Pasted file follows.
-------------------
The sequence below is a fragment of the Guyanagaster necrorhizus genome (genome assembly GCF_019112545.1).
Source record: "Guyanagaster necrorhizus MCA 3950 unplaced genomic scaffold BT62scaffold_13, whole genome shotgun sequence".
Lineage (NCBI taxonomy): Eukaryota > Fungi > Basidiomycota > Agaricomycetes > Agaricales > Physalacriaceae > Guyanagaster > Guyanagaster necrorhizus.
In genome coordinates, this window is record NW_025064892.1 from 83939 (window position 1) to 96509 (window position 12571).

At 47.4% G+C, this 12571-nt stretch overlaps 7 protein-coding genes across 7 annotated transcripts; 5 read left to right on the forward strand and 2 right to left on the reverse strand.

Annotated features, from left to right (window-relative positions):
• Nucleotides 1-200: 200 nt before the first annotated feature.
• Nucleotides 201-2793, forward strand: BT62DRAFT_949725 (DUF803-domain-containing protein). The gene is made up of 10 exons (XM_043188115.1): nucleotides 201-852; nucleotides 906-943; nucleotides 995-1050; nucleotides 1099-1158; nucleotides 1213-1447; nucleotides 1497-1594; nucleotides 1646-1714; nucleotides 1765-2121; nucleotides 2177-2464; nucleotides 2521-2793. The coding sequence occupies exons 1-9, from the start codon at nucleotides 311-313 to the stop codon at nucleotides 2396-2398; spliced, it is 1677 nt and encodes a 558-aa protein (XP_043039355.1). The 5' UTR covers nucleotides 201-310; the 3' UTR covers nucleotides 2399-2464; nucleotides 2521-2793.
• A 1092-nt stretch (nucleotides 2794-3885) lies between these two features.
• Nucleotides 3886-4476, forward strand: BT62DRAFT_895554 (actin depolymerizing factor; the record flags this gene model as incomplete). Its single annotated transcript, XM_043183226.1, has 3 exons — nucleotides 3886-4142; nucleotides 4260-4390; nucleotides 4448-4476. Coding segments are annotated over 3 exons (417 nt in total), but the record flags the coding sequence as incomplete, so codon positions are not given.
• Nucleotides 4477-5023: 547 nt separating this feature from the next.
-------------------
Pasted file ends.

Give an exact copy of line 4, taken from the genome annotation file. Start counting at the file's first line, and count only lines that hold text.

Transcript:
In genome coordinates, this window is record NW_025064892.1 from 83939 (window position 1) to 96509 (window position 12571).